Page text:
by Robert A. Doughty
Harvard University Press, 2008
eISBN: 978-0-674-03431-0 | Cloth: 978-0-674-01880-8 | Paper: 978-0-674-02726-8
Library of Congress Classification D548.D68 2005
Dewey Decimal Classification 940.4012


As the driving force behind the Allied effort in World War I, France willingly shouldered the heaviest burden. In this masterful book, Robert Doughty explains how and why France assumed this role and offers new insights into French strategy and operational methods.

French leaders, favoring a multi-front strategy, believed the Allies could maintain pressure on several fronts around the periphery of the German, Austrian, and Ottoman empires and eventually break the enemy's defenses. But France did not have sufficient resources to push the Germans back from the Western Front and attack elsewhere. The offensives they launched proved costly, and their tactical and operational methods ranged from remarkably effective to disastrously ineffective.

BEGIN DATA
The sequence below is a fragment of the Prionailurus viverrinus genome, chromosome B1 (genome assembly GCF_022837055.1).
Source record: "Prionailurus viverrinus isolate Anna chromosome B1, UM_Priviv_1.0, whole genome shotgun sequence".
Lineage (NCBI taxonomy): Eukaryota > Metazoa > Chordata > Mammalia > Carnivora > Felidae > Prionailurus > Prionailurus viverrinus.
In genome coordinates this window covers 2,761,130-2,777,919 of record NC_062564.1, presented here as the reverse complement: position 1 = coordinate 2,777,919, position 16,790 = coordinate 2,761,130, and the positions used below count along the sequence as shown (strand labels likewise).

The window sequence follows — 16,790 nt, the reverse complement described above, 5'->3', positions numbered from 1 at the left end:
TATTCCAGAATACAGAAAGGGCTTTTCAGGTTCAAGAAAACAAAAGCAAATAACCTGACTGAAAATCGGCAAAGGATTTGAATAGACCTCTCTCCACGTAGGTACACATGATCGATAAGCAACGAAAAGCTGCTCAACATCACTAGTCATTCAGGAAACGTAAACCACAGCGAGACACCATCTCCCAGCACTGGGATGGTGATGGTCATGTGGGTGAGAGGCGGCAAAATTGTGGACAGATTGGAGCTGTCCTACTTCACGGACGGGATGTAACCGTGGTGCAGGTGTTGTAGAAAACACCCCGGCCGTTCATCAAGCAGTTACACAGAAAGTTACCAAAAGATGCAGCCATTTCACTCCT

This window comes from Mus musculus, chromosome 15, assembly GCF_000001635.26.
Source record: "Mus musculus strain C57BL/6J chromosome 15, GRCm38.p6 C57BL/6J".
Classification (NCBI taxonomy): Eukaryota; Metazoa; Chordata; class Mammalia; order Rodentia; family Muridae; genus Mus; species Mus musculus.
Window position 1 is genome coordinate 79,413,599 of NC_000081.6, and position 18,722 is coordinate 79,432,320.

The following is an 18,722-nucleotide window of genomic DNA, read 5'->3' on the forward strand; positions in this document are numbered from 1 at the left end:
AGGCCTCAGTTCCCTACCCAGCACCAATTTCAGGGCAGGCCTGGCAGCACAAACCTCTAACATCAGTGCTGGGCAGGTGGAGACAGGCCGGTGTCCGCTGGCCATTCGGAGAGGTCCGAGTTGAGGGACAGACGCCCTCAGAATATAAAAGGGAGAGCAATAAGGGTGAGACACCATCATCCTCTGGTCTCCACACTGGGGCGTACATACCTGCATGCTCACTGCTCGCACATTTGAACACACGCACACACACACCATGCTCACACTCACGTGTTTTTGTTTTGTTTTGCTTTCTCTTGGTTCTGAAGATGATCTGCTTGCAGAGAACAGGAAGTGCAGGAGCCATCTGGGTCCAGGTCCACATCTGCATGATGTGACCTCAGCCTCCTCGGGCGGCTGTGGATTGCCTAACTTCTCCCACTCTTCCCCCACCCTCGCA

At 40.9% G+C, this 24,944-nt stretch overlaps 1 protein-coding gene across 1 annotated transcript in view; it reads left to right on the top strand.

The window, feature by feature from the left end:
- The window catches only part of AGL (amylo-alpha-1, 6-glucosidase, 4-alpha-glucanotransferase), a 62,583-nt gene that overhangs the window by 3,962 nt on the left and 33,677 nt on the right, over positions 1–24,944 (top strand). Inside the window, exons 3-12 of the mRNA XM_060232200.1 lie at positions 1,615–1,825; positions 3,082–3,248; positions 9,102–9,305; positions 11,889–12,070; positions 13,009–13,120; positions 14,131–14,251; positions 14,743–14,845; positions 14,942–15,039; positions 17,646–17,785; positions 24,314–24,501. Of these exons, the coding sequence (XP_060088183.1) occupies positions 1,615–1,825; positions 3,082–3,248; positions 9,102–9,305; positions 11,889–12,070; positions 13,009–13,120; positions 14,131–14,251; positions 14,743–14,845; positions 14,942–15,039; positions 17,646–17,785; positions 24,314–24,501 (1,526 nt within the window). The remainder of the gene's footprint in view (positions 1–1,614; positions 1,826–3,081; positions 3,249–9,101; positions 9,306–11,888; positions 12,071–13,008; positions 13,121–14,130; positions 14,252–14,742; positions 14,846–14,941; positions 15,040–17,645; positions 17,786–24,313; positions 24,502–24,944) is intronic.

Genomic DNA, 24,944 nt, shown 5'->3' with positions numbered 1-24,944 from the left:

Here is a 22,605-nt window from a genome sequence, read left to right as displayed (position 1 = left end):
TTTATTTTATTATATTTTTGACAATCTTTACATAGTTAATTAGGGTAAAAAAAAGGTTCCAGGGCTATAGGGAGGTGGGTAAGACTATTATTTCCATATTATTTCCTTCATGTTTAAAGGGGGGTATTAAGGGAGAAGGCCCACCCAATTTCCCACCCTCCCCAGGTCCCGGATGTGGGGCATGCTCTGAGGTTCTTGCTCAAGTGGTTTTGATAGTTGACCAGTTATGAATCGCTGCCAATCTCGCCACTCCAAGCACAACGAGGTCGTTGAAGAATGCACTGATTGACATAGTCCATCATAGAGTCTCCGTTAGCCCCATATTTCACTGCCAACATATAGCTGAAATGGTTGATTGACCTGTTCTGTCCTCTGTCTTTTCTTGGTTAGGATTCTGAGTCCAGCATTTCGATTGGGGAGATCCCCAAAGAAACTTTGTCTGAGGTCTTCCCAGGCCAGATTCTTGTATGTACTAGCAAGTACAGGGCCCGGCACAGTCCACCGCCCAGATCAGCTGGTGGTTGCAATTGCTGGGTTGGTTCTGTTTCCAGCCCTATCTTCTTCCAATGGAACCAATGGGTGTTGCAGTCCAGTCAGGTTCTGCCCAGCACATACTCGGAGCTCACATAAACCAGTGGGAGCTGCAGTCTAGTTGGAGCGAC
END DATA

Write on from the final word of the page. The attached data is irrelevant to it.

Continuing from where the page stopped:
Using extensive archival research, Doughty explains why France pursued a multi-front strategy and why it launched numerous operations as part of that strategy. He also casts new light on France's efforts to develop successful weapons and methods and the attempts to use them in operations.

An unparalleled work in French or English literature on the war, Pyrrhic Victory is destined to become the standard account of the French army in the Great War.

See other books on: History, Military | Strategy | Western | World War I | World War, 1914-1918
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